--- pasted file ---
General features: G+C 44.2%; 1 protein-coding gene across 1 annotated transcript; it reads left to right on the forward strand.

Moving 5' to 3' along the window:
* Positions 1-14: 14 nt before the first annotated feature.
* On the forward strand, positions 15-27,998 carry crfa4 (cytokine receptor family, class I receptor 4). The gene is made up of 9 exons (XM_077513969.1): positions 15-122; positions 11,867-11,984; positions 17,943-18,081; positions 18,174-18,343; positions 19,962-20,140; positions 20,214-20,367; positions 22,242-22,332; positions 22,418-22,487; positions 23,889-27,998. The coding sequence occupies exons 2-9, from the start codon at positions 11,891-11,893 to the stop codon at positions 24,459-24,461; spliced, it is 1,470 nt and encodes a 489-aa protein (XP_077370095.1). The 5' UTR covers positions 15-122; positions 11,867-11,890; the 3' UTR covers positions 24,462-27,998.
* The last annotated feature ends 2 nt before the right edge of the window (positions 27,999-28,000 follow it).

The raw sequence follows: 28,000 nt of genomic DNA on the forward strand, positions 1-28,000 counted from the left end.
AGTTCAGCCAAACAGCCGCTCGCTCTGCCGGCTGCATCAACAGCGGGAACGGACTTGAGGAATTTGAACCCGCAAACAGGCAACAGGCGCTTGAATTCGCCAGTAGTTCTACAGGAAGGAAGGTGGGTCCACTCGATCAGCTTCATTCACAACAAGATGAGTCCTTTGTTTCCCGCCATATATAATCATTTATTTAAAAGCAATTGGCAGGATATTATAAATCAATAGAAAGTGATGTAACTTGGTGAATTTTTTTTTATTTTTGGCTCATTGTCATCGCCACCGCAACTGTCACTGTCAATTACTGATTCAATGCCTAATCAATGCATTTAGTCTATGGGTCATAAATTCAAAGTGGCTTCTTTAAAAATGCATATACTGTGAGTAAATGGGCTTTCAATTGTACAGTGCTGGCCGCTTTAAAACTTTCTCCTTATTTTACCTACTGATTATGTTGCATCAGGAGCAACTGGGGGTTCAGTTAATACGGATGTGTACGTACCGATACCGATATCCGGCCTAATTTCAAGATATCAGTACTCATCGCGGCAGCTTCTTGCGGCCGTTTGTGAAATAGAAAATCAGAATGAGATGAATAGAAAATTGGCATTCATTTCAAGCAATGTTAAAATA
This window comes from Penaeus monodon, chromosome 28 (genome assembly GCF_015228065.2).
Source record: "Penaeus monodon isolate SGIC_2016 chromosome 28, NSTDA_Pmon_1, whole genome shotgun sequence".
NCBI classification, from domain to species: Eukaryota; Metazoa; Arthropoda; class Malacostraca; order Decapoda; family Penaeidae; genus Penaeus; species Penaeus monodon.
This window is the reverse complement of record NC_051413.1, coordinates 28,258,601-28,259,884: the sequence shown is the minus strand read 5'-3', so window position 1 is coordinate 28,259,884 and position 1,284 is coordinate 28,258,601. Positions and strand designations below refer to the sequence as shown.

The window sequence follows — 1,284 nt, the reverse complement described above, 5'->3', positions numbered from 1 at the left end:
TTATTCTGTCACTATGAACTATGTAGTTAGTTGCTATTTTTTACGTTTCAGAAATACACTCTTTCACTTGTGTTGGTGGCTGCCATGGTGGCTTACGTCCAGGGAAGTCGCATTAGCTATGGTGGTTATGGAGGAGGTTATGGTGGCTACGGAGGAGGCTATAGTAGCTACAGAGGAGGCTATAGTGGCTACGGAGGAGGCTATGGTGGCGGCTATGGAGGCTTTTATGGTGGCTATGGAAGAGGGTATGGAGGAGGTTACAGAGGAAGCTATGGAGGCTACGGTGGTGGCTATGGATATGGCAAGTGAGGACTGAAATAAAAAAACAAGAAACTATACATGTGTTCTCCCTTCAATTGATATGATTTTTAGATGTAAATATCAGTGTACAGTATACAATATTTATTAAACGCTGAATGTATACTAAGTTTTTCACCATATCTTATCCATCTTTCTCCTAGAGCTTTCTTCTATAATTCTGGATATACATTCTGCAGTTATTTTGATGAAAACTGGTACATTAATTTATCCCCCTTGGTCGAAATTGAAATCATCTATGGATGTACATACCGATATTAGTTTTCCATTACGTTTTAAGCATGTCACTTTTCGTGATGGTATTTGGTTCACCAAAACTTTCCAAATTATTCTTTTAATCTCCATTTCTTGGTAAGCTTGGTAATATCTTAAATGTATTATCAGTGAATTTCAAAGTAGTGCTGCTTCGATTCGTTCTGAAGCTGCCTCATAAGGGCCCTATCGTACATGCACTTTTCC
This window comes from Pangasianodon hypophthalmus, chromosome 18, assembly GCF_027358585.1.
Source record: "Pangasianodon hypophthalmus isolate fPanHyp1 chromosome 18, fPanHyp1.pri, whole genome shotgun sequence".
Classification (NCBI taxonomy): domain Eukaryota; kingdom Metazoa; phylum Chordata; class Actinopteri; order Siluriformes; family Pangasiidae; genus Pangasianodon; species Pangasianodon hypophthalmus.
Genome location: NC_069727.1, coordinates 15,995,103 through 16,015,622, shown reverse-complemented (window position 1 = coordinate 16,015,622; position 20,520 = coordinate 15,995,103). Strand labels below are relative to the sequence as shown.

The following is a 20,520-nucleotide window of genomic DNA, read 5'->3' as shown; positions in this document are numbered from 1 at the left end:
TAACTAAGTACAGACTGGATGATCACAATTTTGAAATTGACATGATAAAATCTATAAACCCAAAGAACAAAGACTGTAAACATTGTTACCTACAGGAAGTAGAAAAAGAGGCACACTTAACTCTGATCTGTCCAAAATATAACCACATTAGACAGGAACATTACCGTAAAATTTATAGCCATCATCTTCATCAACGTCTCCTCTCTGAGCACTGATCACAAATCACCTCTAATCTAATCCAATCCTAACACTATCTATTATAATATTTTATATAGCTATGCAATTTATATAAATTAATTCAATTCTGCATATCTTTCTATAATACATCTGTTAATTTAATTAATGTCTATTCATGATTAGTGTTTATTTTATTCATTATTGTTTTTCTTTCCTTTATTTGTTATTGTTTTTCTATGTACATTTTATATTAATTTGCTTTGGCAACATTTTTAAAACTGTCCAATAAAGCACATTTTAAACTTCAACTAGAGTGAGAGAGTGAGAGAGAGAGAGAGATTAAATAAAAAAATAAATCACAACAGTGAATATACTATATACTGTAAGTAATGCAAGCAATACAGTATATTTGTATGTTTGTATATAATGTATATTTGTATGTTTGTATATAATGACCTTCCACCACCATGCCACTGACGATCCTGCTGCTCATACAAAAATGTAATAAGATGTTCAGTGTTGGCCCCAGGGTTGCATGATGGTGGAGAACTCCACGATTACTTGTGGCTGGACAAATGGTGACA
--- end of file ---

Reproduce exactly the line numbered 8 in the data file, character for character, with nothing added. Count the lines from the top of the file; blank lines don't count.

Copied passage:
This window comes from Penaeus monodon, chromosome 28 (genome assembly GCF_015228065.2).